I have a fix, but it slows down coverage by 50%. Before I can merge it, that needs addressing.

Among the new features that I like to contribute to Xdebug are:

Native Path Mappings

Currently Xdebug does not map paths between local files, and remote and/or generated files. There are some frameworks which rewrite developer-written-classes to a new version with additional functionality, but as a different file name.

Similarly Xdebug can not translate between local and remote paths, which causes confusion such as in this PhpStorm ticket.

Introducing native path mapping would address both these issues.

An implementation could also make it possible to debug generated PHP files, say from templates. Although PhpStorm has some capabilities for this for Twig and Blade templates, it is not supported for other template systems.

A native implementation in Xdebug also could make this working better and faster for what PhpStorm already does.

Time Travel Debugging

My tongue-in-cheek April Fools' post hinted at this already.

Time Travel Debugging would allow somebody that runs a PHP request (either you as developer, or a customer running your on-premise application) to record its whole execution, including all intermediate states (variable contents, etc.), and source files.

By having this available in one file, a wrapper could then play this back pretending it was running a live request, through already existing debugging front-ends, such as the one in PhpStorm, the PHP Debug Adapter for Visual Studio Code, and many others.

Besides being able to step forwards, it would also support stepping back, and even seeking to every possible state in the request.

All four of these ideas require a large amount of work, and hence, time. I can not currently dedicate that time as there is not enough support for me to work on Xdebug.

I am highly appreciative of my Patreon patrons and GitHub sponsors, but I feel that support for Xdebug (and other Open Source) should come from companies who's developers make use it, and not the individual developers themselves.

Xdebug currently has a few Pro, and eight Business supporters. But there are currently only eight, where the ideal number would be around forty.

If you, or ideally your company, uses Xdebug often, or would like to see the above mentioned features in Xdebug, then I would implore to ask your company to sign up for Business support. I will gladly sit down with you and your team for an hour as well to discuss problems and answer questions. Feel free to contact me with any questions.

In the past 21 years I have enjoyed working on Xdebug immensely, and I hope to be able to do this for another 21 years. Happy Birthday!


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Walking: Horsley to Guildford

I had a lovely walk last week, from East Horsley to Guildford via Gomshall, but didn't find the time to write up an article about it then, so here I am catching up.

I started my walk at Horsley station, which isn't exactly the start of the Slow Ways route. I didn't walk to the starting point along a busy road, so I found myself some footpaths instead. They were fairly muddy, and there was a steepish climb involved.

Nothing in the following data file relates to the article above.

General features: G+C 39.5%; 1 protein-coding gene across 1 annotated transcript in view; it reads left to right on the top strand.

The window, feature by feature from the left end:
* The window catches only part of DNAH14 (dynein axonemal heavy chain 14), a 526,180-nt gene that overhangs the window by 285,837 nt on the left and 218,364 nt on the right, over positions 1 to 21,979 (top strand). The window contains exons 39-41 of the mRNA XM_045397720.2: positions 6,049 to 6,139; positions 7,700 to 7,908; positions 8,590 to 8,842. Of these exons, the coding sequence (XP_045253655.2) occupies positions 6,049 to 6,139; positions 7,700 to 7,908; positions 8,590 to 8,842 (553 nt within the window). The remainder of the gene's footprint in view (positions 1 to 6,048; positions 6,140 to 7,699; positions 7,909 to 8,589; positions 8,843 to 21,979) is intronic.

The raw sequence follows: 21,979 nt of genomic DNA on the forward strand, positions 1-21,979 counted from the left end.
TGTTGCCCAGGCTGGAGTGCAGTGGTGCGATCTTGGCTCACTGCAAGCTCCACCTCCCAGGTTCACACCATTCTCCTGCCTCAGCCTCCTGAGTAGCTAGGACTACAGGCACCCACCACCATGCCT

Sun in the Woods

When the real route started, the walk was delightful. So much green, with very little mud. The chalky nature of the North Downs, which I walked some years ago kept the paths easy going.

There were many woods, and even a sawmill. At some point the Sun came out which made this walk even nicer. There a few steep ascents, and the descent towards Gomshall was also steep, and very muddy. There was however no alternative.


In Gomshall, the second route starts, and I got a little lost as to where the path was. Instead of where my map showed it to be, it was well hidden at the back of a village hall car park!

After leaving Gomshall along some sports fields, much of the route followed the Pilgrim's Way, a sort of alternative to the parallel North Downs Way, but then on the other side of the valley. Although it had rained, there was very little mud, which I much appreciated.

The village of Shere was really nice, and apparently very interesting, as there was a whole bus of Asian tourists to come and have a look at the church. If they had gone slightly passed it, they would also have seen a whole bunch of newly born lambs.

View of the North Downs

Further west of Shere, the views of the North Downs were stunning, and I had a really lovely time walking here.

Mile Path

There were empty fields, old oak trees, and rolling clouds. One of the woodlands also had many patches with blue bells. I took some time to explore and attempt some photos. I was fairly pleased that I did not "have" to go up to the top of Martha's Hill though.

The walk into Guildford was through a fairly steep ascent along the Mile Path. The ground was dry, and again, all the colours were so fresh and green.


It was fairly busy here, with it being so close to Guildford, and especially on a nice warm sunny day as it was, I can't blame them, or this lovely bumble bee from having a great day out!

After crossing Pewley Down it was then a steepish descent into Guildford, and the train home.